Sunday, August 13, 2017

Nineteeth Sunday of Ordinary Time, Year A

What a wonderful gospel story we are given in this Sunday's Mass! Jesus walks on the water, and St. Peter, impetuous as ever, wants to come to him (Matthew 14: 22-33). But he loses his nerve and starts to sink. These words of St. Augustine, read at Vigils, talk about our own lives, when we are storm-tossed and sinking:
When the Lord said: “Come,” Peter climbed out of the boat and began to walk on the water. This is what he could do through the power of the Lord; what by himself? Realizing how violently the wind was blowing, he lost his nerve, and as he began to sink he called out, “Lord, I am drowning, save me!” When he counted on the Lord’s help it enabled him to walk on the water; when human frailty made him falter he turned once more to the Lord, who immediately stretched out his hand to help him, raised him up as he was sinking, and rebuked him for his lack of faith.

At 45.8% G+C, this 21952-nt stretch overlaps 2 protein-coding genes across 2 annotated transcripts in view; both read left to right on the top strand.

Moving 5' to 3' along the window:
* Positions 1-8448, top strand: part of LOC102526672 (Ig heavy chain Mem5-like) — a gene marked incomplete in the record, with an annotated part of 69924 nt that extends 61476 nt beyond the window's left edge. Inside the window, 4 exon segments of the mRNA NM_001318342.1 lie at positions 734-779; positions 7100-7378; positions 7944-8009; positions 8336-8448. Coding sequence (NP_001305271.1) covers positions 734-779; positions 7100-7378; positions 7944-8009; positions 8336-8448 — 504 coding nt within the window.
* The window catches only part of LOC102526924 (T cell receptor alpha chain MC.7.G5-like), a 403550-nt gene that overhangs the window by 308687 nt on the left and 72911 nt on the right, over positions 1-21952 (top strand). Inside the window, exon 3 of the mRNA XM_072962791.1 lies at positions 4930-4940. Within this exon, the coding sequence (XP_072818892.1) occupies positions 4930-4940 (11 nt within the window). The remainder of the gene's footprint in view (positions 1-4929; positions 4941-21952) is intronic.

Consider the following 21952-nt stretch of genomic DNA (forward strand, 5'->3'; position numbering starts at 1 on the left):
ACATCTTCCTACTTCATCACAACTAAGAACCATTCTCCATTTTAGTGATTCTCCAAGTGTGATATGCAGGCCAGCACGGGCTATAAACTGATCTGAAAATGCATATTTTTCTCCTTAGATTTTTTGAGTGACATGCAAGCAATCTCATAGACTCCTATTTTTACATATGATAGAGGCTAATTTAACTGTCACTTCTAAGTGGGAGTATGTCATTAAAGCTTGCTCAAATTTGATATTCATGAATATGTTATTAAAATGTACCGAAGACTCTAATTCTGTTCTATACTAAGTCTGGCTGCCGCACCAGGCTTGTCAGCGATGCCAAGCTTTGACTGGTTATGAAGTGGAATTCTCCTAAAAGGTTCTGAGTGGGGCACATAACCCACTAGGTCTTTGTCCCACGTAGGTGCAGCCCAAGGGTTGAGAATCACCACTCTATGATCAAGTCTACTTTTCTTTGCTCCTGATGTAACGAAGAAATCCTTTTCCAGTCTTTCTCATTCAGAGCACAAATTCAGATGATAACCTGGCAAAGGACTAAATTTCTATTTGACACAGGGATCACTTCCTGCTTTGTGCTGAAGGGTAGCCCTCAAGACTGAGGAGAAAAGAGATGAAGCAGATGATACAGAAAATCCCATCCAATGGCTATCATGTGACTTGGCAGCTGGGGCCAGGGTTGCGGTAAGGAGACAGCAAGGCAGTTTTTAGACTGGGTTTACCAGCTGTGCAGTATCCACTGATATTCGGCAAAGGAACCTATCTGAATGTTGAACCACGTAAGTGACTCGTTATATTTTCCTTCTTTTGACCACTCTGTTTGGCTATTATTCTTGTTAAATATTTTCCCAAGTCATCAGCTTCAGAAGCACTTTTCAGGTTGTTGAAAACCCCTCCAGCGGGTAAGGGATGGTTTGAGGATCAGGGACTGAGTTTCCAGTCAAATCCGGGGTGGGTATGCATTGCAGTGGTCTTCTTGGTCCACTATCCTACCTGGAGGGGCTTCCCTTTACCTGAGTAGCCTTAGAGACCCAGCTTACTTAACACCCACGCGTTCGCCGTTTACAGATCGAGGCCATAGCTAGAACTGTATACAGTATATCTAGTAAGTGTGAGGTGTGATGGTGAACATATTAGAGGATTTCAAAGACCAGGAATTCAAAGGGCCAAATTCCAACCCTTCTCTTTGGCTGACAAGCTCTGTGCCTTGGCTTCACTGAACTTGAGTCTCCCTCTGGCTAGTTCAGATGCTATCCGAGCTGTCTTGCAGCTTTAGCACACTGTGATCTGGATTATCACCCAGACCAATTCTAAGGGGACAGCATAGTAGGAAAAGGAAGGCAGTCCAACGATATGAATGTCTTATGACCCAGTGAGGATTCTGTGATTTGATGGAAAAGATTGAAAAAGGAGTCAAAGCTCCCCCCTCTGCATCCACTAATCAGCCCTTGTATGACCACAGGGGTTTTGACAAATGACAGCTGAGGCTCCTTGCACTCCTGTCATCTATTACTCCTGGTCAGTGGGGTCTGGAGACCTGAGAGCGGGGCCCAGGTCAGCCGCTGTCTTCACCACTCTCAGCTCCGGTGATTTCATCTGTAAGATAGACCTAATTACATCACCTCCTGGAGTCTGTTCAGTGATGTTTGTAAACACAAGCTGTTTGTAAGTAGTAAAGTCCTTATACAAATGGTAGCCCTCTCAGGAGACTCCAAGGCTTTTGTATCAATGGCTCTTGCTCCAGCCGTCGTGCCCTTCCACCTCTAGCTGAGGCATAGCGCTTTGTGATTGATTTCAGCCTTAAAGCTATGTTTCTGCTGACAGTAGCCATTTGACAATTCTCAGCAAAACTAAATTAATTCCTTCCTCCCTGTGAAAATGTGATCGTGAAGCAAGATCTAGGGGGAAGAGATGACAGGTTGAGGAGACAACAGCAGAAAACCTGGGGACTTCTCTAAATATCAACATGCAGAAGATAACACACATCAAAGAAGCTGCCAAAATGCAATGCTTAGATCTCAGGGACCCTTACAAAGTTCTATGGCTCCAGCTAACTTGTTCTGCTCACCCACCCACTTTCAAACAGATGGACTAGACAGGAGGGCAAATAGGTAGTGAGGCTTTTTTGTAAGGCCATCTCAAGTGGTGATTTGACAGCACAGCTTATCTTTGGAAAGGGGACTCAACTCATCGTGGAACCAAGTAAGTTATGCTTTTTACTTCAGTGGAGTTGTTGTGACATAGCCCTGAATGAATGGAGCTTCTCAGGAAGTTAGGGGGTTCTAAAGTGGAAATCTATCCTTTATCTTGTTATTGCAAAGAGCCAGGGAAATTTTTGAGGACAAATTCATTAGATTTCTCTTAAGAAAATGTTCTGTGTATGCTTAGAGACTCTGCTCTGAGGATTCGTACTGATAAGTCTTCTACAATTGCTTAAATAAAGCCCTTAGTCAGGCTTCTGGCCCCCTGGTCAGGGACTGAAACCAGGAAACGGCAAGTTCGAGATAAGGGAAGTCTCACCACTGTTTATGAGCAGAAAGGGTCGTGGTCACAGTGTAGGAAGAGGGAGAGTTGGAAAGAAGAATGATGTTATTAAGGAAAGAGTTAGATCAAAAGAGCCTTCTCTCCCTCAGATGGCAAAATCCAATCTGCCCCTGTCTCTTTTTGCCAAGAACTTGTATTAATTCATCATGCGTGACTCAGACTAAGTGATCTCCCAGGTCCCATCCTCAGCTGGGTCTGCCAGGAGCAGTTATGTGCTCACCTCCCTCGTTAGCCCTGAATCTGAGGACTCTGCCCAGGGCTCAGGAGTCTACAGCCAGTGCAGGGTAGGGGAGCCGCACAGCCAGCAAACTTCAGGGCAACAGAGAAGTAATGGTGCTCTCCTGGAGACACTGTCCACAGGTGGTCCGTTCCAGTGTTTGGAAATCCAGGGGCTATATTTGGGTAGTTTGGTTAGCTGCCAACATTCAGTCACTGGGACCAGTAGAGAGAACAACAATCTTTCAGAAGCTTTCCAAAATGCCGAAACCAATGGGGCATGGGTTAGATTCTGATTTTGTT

Think, then, of this world as a sea, whipped up to tempestuous heights by violent winds. A person’s own private tempest will be his or her unruly desires. If you love God you will have power to walk upon the waters, and all the world’s swell and turmoil will remain beneath your feet. But if you love the world it will surely engulf you, for it always devours its lovers, never sustains them. If you feel your foot slipping beneath you, if you become a prey to doubt or realise that you are losing control, if, in a word, you begin to sink, say: Lord, I am drowning, save me! Only he who for your sake died in your fallen nature can save you from the death inherent in that fallen nature.

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